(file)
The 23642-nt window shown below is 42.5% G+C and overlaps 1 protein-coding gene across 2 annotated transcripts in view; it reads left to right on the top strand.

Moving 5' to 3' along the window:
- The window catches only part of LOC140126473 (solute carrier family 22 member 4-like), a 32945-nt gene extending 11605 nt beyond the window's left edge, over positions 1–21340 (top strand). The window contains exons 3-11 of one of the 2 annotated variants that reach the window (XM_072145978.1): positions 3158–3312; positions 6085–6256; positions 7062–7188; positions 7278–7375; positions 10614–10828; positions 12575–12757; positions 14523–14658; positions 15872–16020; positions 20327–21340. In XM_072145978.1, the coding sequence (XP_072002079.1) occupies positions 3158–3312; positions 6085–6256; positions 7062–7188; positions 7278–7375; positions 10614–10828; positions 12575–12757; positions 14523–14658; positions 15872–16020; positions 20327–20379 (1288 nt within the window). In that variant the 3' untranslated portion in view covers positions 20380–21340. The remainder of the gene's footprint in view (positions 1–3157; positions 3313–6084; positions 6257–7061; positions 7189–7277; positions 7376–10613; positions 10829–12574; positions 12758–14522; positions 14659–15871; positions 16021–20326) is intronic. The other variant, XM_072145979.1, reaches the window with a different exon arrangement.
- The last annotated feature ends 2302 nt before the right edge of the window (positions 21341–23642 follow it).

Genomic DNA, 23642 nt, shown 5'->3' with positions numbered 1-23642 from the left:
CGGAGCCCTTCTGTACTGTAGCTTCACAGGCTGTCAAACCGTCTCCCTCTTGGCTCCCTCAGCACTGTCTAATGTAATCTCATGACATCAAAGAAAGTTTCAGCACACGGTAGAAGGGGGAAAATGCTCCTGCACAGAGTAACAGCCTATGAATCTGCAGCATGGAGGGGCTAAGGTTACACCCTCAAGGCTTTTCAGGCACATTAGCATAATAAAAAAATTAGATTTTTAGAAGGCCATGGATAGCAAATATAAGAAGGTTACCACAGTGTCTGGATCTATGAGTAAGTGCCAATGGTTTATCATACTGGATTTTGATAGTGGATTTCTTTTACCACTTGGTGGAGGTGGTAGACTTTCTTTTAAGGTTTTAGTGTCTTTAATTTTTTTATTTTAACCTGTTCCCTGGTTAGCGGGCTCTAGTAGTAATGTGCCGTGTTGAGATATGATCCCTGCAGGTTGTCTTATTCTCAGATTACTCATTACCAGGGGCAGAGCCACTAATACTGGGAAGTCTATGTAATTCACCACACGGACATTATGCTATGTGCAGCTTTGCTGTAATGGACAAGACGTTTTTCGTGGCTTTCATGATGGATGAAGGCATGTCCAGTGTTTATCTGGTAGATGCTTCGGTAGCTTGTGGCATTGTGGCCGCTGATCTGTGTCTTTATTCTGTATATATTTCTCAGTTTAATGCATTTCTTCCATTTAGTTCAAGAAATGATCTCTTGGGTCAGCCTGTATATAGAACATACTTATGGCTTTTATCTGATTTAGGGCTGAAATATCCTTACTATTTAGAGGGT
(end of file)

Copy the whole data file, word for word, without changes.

The 23642-nt window shown below is 42.5% G+C and overlaps 1 protein-coding gene across 2 annotated transcripts in view; it reads left to right on the top strand.

Moving 5' to 3' along the window:
- The window catches only part of LOC140126473 (solute carrier family 22 member 4-like), a 32945-nt gene extending 11605 nt beyond the window's left edge, over positions 1–21340 (top strand). The window contains exons 3-11 of one of the 2 annotated variants that reach the window (XM_072145978.1): positions 3158–3312; positions 6085–6256; positions 7062–7188; positions 7278–7375; positions 10614–10828; positions 12575–12757; positions 14523–14658; positions 15872–16020; positions 20327–21340. In XM_072145978.1, the coding sequence (XP_072002079.1) occupies positions 3158–3312; positions 6085–6256; positions 7062–7188; positions 7278–7375; positions 10614–10828; positions 12575–12757; positions 14523–14658; positions 15872–16020; positions 20327–20379 (1288 nt within the window). In that variant the 3' untranslated portion in view covers positions 20380–21340. The remainder of the gene's footprint in view (positions 1–3157; positions 3313–6084; positions 6257–7061; positions 7189–7277; positions 7376–10613; positions 10829–12574; positions 12758–14522; positions 14659–15871; positions 16021–20326) is intronic. The other variant, XM_072145979.1, reaches the window with a different exon arrangement.
- The last annotated feature ends 2302 nt before the right edge of the window (positions 21341–23642 follow it).

Genomic DNA, 23642 nt, shown 5'->3' with positions numbered 1-23642 from the left:
CGGAGCCCTTCTGTACTGTAGCTTCACAGGCTGTCAAACCGTCTCCCTCTTGGCTCCCTCAGCACTGTCTAATGTAATCTCATGACATCAAAGAAAGTTTCAGCACACGGTAGAAGGGGGAAAATGCTCCTGCACAGAGTAACAGCCTATGAATCTGCAGCATGGAGGGGCTAAGGTTACACCCTCAAGGCTTTTCAGGCACATTAGCATAATAAAAAAATTAGATTTTTAGAAGGCCATGGATAGCAAATATAAGAAGGTTACCACAGTGTCTGGATCTATGAGTAAGTGCCAATGGTTTATCATACTGGATTTTGATAGTGGATTTCTTTTACCACTTGGTGGAGGTGGTAGACTTTCTTTTAAGGTTTTAGTGTCTTTAATTTTTTTATTTTAACCTGTTCCCTGGTTAGCGGGCTCTAGTAGTAATGTGCCGTGTTGAGATATGATCCCTGCAGGTTGTCTTATTCTCAGATTACTCATTACCAGGGGCAGAGCCACTAATACTGGGAAGTCTATGTAATTCACCACACGGACATTATGCTATGTGCAGCTTTGCTGTAATGGACAAGACGTTTTTCGTGGCTTTCATGATGGATGAAGGCATGTCCAGTGTTTATCTGGTAGATGCTTCGGTAGCTTGTGGCATTGTGGCCGCTGATCTGTGTCTTTATTCTGTATATATTTCTCAGTTTAATGCATTTCTTCCATTTAGTTCAAGAAATGATCTCTTGGGTCAGCCTGTATATAGAACATACTTATGGCTTTTATCTGATTTAGGGCTGAAATATCCTTACTATTTAGAGGGT